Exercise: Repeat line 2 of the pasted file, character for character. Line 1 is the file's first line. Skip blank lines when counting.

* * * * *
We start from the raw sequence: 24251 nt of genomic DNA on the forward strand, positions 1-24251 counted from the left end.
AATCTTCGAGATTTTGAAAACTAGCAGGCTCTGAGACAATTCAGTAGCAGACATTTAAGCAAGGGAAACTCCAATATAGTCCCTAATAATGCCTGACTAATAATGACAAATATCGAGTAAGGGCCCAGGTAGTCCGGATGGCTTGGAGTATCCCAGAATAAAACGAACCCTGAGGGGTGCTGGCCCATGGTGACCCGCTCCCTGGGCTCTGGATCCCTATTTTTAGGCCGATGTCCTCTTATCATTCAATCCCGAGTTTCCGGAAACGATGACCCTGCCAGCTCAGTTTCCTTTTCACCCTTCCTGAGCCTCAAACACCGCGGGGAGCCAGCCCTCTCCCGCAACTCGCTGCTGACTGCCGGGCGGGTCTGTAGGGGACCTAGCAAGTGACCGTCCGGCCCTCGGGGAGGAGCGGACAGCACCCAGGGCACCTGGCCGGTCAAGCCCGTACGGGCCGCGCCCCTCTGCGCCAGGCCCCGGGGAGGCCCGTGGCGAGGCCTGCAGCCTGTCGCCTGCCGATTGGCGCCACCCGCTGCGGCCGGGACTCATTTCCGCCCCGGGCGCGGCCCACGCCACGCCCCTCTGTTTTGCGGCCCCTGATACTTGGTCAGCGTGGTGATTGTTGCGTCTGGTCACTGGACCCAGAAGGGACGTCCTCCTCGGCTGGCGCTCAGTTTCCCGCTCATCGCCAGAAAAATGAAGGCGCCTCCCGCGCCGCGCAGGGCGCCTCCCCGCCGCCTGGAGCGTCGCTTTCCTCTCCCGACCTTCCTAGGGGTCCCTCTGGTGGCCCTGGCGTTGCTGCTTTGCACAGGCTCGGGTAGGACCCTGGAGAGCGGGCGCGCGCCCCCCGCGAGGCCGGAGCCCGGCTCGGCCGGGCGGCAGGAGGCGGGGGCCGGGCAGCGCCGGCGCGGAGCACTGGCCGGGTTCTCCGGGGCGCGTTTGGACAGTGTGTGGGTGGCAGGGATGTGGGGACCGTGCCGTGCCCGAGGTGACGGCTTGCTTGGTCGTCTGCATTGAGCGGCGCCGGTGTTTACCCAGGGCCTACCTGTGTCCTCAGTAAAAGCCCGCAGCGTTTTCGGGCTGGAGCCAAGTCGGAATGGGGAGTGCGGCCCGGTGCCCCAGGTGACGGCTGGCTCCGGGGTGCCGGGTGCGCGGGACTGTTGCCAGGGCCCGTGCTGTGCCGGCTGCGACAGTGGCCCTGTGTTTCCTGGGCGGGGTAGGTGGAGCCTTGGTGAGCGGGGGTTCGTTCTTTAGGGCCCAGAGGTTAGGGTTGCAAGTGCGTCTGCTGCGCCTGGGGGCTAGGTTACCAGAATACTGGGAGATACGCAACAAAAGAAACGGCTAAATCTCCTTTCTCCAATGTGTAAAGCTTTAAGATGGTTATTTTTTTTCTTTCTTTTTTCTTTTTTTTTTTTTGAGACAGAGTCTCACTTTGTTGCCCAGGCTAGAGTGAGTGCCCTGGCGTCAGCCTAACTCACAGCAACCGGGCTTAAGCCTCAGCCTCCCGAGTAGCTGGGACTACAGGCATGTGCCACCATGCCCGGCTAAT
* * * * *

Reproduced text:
AATCTTCGAGATTTTGAAAACTAGCAGGCTCTGAGACAATTCAGTAGCAGACATTTAAGCAAGGGAAACTCCAATATAGTCCCTAATAATGCCTGACTAATAATGACAAATATCGAGTAAGGGCCCAGGTAGTCCGGATGGCTTGGAGTATCCCAGAATAAAACGAACCCTGAGGGGTGCTGGCCCATGGTGACCCGCTCCCTGGGCTCTGGATCCCTATTTTTAGGCCGATGTCCTCTTATCATTCAATCCCGAGTTTCCGGAAACGATGACCCTGCCAGCTCAGTTTCCTTTTCACCCTTCCTGAGCCTCAAACACCGCGGGGAGCCAGCCCTCTCCCGCAACTCGCTGCTGACTGCCGGGCGGGTCTGTAGGGGACCTAGCAAGTGACCGTCCGGCCCTCGGGGAGGAGCGGACAGCACCCAGGGCACCTGGCCGGTCAAGCCCGTACGGGCCGCGCCCCTCTGCGCCAGGCCCCGGGGAGGCCCGTGGCGAGGCCTGCAGCCTGTCGCCTGCCGATTGGCGCCACCCGCTGCGGCCGGGACTCATTTCCGCCCCGGGCGCGGCCCACGCCACGCCCCTCTGTTTTGCGGCCCCTGATACTTGGTCAGCGTGGTGATTGTTGCGTCTGGTCACTGGACCCAGAAGGGACGTCCTCCTCGGCTGGCGCTCAGTTTCCCGCTCATCGCCAGAAAAATGAAGGCGCCTCCCGCGCCGCGCAGGGCGCCTCCCCGCCGCCTGGAGCGTCGCTTTCCTCTCCCGACCTTCCTAGGGGTCCCTCTGGTGGCCCTGGCGTTGCTGCTTTGCACAGGCTCGGGTAGGACCCTGGAGAGCGGGCGCGCGCCCCCCGCGAGGCCGGAGCCCGGCTCGGCCGGGCGGCAGGAGGCGGGGGCCGGGCAGCGCCGGCGCGGAGCACTGGCCGGGTTCTCCGGGGCGCGTTTGGACAGTGTGTGGGTGGCAGGGATGTGGGGACCGTGCCGTGCCCGAGGTGACGGCTTGCTTGGTCGTCTGCATTGAGCGGCGCCGGTGTTTACCCAGGGCCTACCTGTGTCCTCAGTAAAAGCCCGCAGCGTTTTCGGGCTGGAGCCAAGTCGGAATGGGGAGTGCGGCCCGGTGCCCCAGGTGACGGCTGGCTCCGGGGTGCCGGGTGCGCGGGACTGTTGCCAGGGCCCGTGCTGTGCCGGCTGCGACAGTGGCCCTGTGTTTCCTGGGCGGGGTAGGTGGAGCCTTGGTGAGCGGGGGTTCGTTCTTTAGGGCCCAGAGGTTAGGGTTGCAAGTGCGTCTGCTGCGCCTGGGGGCTAGGTTACCAGAATACTGGGAGATACGCAACAAAAGAAACGGCTAAATCTCCTTTCTCCAATGTGTAAAGCTTTAAGATGGTTATTTTTTTTCTTTCTTTTTTCTTTTTTTTTTTTTGAGACAGAGTCTCACTTTGTTGCCCAGGCTAGAGTGAGTGCCCTGGCGTCAGCCTAACTCACAGCAACCGGGCTTAAGCCTCAGCCTCCCGAGTAGCTGGGACTACAGGCATGTGCCACCATGCCCGGCTAAT